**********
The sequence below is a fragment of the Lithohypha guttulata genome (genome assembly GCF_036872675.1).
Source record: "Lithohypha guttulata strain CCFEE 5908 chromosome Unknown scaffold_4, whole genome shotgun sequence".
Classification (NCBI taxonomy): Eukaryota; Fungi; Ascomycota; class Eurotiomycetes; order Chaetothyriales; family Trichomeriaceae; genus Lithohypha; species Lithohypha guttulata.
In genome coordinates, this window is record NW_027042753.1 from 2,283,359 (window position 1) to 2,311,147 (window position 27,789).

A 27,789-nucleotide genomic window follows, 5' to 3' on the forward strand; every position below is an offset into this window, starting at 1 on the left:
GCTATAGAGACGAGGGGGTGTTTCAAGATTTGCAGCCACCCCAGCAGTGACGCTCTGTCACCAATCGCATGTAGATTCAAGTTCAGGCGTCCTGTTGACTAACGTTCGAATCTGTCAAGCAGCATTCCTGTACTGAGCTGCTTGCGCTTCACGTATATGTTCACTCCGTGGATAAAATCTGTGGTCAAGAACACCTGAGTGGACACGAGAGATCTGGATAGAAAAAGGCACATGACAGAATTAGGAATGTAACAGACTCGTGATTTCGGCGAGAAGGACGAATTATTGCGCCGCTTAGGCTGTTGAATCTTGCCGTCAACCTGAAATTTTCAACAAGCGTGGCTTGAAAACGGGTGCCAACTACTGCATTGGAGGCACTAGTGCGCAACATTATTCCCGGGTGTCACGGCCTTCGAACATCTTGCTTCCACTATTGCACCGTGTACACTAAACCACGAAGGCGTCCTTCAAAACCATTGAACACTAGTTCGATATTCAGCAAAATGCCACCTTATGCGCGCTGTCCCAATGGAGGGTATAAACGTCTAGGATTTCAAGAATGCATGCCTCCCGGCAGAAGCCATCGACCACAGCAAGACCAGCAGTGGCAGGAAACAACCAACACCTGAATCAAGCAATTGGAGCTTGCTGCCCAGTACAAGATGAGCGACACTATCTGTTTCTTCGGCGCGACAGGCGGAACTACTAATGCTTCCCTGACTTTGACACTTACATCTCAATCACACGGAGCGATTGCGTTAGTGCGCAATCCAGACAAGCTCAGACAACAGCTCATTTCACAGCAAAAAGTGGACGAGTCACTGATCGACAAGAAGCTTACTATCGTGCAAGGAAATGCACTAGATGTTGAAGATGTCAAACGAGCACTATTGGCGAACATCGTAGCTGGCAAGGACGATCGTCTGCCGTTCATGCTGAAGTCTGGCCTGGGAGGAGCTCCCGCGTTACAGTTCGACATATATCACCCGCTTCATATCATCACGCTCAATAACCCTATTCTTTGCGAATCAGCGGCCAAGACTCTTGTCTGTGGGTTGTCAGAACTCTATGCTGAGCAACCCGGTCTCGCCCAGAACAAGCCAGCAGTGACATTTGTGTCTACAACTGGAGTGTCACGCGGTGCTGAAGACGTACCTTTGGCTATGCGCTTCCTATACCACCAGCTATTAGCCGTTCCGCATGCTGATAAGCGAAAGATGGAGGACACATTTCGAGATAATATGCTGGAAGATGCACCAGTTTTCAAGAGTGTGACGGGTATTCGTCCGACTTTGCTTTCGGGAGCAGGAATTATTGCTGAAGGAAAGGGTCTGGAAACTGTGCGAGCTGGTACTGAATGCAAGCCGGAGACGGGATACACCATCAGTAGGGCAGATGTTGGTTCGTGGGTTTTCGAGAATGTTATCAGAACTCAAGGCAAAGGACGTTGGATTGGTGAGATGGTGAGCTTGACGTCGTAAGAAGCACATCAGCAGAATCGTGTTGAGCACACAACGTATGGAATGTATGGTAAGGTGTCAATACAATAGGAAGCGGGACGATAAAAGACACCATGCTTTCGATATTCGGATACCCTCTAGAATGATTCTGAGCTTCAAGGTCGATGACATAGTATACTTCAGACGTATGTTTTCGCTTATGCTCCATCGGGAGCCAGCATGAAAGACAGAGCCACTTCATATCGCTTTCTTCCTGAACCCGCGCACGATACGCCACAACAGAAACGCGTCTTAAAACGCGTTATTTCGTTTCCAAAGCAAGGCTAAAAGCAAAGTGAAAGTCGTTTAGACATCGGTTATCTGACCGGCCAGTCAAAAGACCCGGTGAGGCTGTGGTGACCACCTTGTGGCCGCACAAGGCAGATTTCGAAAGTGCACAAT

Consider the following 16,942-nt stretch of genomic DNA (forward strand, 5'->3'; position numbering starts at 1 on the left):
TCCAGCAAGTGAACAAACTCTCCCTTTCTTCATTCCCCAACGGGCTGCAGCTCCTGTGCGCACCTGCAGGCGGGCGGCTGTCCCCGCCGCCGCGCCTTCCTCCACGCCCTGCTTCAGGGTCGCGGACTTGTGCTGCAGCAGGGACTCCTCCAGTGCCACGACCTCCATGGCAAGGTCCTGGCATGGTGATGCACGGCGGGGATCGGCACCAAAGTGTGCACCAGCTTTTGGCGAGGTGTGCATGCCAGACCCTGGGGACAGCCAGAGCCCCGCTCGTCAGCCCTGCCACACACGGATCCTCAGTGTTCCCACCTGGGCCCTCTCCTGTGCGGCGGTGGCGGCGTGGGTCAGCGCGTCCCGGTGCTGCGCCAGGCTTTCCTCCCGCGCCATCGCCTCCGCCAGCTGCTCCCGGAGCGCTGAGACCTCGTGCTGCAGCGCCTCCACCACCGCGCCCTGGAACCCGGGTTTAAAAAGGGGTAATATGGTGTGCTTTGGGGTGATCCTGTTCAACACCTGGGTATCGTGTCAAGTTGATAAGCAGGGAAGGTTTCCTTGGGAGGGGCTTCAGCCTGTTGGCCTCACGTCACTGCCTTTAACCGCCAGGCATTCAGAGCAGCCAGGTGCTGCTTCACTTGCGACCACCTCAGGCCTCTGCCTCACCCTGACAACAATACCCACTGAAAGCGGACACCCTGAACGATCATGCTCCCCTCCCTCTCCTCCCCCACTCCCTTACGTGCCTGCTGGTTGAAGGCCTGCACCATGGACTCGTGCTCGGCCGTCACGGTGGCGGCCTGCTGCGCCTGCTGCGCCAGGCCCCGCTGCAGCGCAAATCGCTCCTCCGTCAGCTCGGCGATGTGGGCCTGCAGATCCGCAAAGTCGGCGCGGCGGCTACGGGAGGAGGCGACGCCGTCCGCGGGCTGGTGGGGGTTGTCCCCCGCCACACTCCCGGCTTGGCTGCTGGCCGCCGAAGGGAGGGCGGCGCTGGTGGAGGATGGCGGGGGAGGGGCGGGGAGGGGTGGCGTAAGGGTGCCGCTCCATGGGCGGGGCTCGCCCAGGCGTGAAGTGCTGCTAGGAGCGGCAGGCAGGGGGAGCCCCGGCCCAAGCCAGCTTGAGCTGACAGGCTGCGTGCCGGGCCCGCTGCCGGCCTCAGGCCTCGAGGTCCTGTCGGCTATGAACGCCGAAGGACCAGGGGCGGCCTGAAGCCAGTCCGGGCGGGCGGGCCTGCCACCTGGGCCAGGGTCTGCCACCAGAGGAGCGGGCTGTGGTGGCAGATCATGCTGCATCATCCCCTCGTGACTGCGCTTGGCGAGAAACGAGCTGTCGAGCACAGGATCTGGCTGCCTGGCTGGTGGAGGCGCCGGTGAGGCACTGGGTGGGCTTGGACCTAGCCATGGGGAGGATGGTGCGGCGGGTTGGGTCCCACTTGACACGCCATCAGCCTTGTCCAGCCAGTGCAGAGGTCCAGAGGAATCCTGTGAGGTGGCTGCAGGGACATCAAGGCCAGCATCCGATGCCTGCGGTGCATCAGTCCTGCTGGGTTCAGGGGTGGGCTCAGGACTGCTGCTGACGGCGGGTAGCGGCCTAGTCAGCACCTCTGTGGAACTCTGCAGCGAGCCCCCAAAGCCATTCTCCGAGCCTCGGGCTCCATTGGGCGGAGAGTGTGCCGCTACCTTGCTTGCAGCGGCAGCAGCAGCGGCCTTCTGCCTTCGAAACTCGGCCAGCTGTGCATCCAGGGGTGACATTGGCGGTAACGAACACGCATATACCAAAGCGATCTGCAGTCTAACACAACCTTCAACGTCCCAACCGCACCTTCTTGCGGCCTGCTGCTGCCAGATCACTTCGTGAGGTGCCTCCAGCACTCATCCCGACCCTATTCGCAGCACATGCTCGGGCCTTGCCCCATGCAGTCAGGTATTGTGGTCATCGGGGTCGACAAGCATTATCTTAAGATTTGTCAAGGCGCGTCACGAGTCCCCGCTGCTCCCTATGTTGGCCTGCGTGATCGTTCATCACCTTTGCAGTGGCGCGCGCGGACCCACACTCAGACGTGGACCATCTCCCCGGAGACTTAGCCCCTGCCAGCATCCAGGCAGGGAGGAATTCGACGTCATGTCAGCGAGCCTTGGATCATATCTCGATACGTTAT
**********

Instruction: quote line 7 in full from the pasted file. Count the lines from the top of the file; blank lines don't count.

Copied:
Consider the following 16,942-nt stretch of genomic DNA (forward strand, 5'->3'; position numbering starts at 1 on the left):